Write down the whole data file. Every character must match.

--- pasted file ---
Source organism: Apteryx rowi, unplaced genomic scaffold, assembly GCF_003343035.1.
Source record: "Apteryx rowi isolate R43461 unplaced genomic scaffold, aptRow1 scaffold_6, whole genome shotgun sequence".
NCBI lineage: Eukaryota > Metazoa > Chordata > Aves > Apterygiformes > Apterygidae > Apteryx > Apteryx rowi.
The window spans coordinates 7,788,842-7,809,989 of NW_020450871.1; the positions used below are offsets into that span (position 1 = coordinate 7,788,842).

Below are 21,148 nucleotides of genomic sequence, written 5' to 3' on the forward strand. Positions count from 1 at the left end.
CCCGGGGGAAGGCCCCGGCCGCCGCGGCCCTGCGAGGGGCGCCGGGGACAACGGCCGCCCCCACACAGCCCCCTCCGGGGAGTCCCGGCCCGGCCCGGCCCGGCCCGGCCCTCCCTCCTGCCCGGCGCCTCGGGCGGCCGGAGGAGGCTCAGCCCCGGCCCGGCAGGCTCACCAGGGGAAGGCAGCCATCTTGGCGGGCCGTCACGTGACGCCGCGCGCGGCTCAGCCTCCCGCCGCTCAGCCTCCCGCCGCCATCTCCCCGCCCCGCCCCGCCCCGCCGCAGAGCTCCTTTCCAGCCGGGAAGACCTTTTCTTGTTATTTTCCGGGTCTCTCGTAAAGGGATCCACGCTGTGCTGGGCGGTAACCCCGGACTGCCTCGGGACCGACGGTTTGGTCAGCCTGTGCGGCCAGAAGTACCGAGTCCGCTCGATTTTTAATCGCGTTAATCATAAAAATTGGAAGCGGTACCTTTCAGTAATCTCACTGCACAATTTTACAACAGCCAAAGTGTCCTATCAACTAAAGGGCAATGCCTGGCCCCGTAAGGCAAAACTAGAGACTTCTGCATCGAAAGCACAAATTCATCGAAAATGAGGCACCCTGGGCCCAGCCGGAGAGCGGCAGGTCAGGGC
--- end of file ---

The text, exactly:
Source organism: Apteryx rowi, unplaced genomic scaffold, assembly GCF_003343035.1.
Source record: "Apteryx rowi isolate R43461 unplaced genomic scaffold, aptRow1 scaffold_6, whole genome shotgun sequence".
NCBI lineage: Eukaryota > Metazoa > Chordata > Aves > Apterygiformes > Apterygidae > Apteryx > Apteryx rowi.
The window spans coordinates 7,788,842-7,809,989 of NW_020450871.1; the positions used below are offsets into that span (position 1 = coordinate 7,788,842).

Below are 21,148 nucleotides of genomic sequence, written 5' to 3' on the forward strand. Positions count from 1 at the left end.
CCCGGGGGAAGGCCCCGGCCGCCGCGGCCCTGCGAGGGGCGCCGGGGACAACGGCCGCCCCCACACAGCCCCCTCCGGGGAGTCCCGGCCCGGCCCGGCCCGGCCCGGCCCTCCCTCCTGCCCGGCGCCTCGGGCGGCCGGAGGAGGCTCAGCCCCGGCCCGGCAGGCTCACCAGGGGAAGGCAGCCATCTTGGCGGGCCGTCACGTGACGCCGCGCGCGGCTCAGCCTCCCGCCGCTCAGCCTCCCGCCGCCATCTCCCCGCCCCGCCCCGCCCCGCCGCAGAGCTCCTTTCCAGCCGGGAAGACCTTTTCTTGTTATTTTCCGGGTCTCTCGTAAAGGGATCCACGCTGTGCTGGGCGGTAACCCCGGACTGCCTCGGGACCGACGGTTTGGTCAGCCTGTGCGGCCAGAAGTACCGAGTCCGCTCGATTTTTAATCGCGTTAATCATAAAAATTGGAAGCGGTACCTTTCAGTAATCTCACTGCACAATTTTACAACAGCCAAAGTGTCCTATCAACTAAAGGGCAATGCCTGGCCCCGTAAGGCAAAACTAGAGACTTCTGCATCGAAAGCACAAATTCATCGAAAATGAGGCACCCTGGGCCCAGCCGGAGAGCGGCAGGTCAGGGC